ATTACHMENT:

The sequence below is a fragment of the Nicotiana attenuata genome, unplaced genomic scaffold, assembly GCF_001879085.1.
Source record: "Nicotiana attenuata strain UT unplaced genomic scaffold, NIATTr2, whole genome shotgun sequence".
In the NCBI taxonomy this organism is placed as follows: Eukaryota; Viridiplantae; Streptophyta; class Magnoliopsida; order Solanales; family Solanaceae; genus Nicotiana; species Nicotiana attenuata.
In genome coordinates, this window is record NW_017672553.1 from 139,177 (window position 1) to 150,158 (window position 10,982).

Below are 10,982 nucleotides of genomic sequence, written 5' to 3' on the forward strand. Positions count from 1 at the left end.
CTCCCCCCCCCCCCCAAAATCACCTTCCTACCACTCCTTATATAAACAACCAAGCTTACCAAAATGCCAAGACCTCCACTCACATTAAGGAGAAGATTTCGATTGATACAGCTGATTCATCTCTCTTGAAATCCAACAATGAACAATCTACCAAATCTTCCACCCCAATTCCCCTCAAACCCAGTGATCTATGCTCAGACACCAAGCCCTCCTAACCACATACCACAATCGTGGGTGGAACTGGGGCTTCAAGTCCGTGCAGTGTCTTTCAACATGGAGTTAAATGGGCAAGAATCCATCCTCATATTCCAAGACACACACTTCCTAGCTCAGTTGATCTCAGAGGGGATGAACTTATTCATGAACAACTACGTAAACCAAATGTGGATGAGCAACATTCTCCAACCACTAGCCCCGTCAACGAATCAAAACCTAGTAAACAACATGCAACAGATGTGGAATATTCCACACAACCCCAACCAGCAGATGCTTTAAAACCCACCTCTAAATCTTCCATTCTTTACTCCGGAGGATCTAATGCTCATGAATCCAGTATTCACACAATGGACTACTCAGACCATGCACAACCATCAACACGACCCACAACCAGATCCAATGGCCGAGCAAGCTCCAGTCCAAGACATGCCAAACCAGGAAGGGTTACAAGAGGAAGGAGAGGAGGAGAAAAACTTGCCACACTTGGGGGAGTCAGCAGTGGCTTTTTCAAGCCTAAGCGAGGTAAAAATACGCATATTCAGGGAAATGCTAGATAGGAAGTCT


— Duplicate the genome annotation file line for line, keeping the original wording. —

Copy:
The sequence below is a fragment of the Nicotiana attenuata genome, unplaced genomic scaffold, assembly GCF_001879085.1.
Source record: "Nicotiana attenuata strain UT unplaced genomic scaffold, NIATTr2, whole genome shotgun sequence".
In the NCBI taxonomy this organism is placed as follows: Eukaryota; Viridiplantae; Streptophyta; class Magnoliopsida; order Solanales; family Solanaceae; genus Nicotiana; species Nicotiana attenuata.
In genome coordinates, this window is record NW_017672553.1 from 139,177 (window position 1) to 150,158 (window position 10,982).

Below are 10,982 nucleotides of genomic sequence, written 5' to 3' on the forward strand. Positions count from 1 at the left end.
CTCCCCCCCCCCCCCAAAATCACCTTCCTACCACTCCTTATATAAACAACCAAGCTTACCAAAATGCCAAGACCTCCACTCACATTAAGGAGAAGATTTCGATTGATACAGCTGATTCATCTCTCTTGAAATCCAACAATGAACAATCTACCAAATCTTCCACCCCAATTCCCCTCAAACCCAGTGATCTATGCTCAGACACCAAGCCCTCCTAACCACATACCACAATCGTGGGTGGAACTGGGGCTTCAAGTCCGTGCAGTGTCTTTCAACATGGAGTTAAATGGGCAAGAATCCATCCTCATATTCCAAGACACACACTTCCTAGCTCAGTTGATCTCAGAGGGGATGAACTTATTCATGAACAACTACGTAAACCAAATGTGGATGAGCAACATTCTCCAACCACTAGCCCCGTCAACGAATCAAAACCTAGTAAACAACATGCAACAGATGTGGAATATTCCACACAACCCCAACCAGCAGATGCTTTAAAACCCACCTCTAAATCTTCCATTCTTTACTCCGGAGGATCTAATGCTCATGAATCCAGTATTCACACAATGGACTACTCAGACCATGCACAACCATCAACACGACCCACAACCAGATCCAATGGCCGAGCAAGCTCCAGTCCAAGACATGCCAAACCAGGAAGGGTTACAAGAGGAAGGAGAGGAGGAGAAAAACTTGCCACACTTGGGGGAGTCAGCAGTGGCTTTTTCAAGCCTAAGCGAGGTAAAAATACGCATATTCAGGGAAATGCTAGATAGGAAGTCT